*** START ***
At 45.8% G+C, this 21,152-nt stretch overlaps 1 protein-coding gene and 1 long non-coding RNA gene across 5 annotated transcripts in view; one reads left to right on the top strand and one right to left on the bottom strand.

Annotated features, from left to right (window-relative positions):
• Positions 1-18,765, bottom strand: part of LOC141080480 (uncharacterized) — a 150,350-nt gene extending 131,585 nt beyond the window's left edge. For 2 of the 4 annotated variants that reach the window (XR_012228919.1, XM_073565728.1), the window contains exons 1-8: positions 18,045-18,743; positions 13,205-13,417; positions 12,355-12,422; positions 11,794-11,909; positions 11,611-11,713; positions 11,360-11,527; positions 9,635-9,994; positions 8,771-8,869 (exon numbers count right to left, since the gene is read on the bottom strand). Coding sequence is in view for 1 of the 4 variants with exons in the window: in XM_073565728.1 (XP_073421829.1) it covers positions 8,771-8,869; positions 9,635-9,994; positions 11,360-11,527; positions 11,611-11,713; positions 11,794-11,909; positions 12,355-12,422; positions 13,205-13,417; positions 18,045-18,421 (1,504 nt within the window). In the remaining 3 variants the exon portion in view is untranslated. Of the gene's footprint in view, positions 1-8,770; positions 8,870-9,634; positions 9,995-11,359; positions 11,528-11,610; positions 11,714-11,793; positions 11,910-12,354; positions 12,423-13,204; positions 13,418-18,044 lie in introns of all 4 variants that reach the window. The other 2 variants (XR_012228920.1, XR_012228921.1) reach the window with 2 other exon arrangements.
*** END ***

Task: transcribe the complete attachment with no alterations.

At 45.8% G+C, this 21,152-nt stretch overlaps 1 protein-coding gene and 1 long non-coding RNA gene across 5 annotated transcripts in view; one reads left to right on the top strand and one right to left on the bottom strand.

Annotated features, from left to right (window-relative positions):
• Positions 1-18,765, bottom strand: part of LOC141080480 (uncharacterized) — a 150,350-nt gene extending 131,585 nt beyond the window's left edge. For 2 of the 4 annotated variants that reach the window (XR_012228919.1, XM_073565728.1), the window contains exons 1-8: positions 18,045-18,743; positions 13,205-13,417; positions 12,355-12,422; positions 11,794-11,909; positions 11,611-11,713; positions 11,360-11,527; positions 9,635-9,994; positions 8,771-8,869 (exon numbers count right to left, since the gene is read on the bottom strand). Coding sequence is in view for 1 of the 4 variants with exons in the window: in XM_073565728.1 (XP_073421829.1) it covers positions 8,771-8,869; positions 9,635-9,994; positions 11,360-11,527; positions 11,611-11,713; positions 11,794-11,909; positions 12,355-12,422; positions 13,205-13,417; positions 18,045-18,421 (1,504 nt within the window). In the remaining 3 variants the exon portion in view is untranslated. Of the gene's footprint in view, positions 1-8,770; positions 8,870-9,634; positions 9,995-11,359; positions 11,528-11,610; positions 11,714-11,793; positions 11,910-12,354; positions 12,423-13,204; positions 13,418-18,044 lie in introns of all 4 variants that reach the window. The other 2 variants (XR_012228920.1, XR_012228921.1) reach the window with 2 other exon arrangements.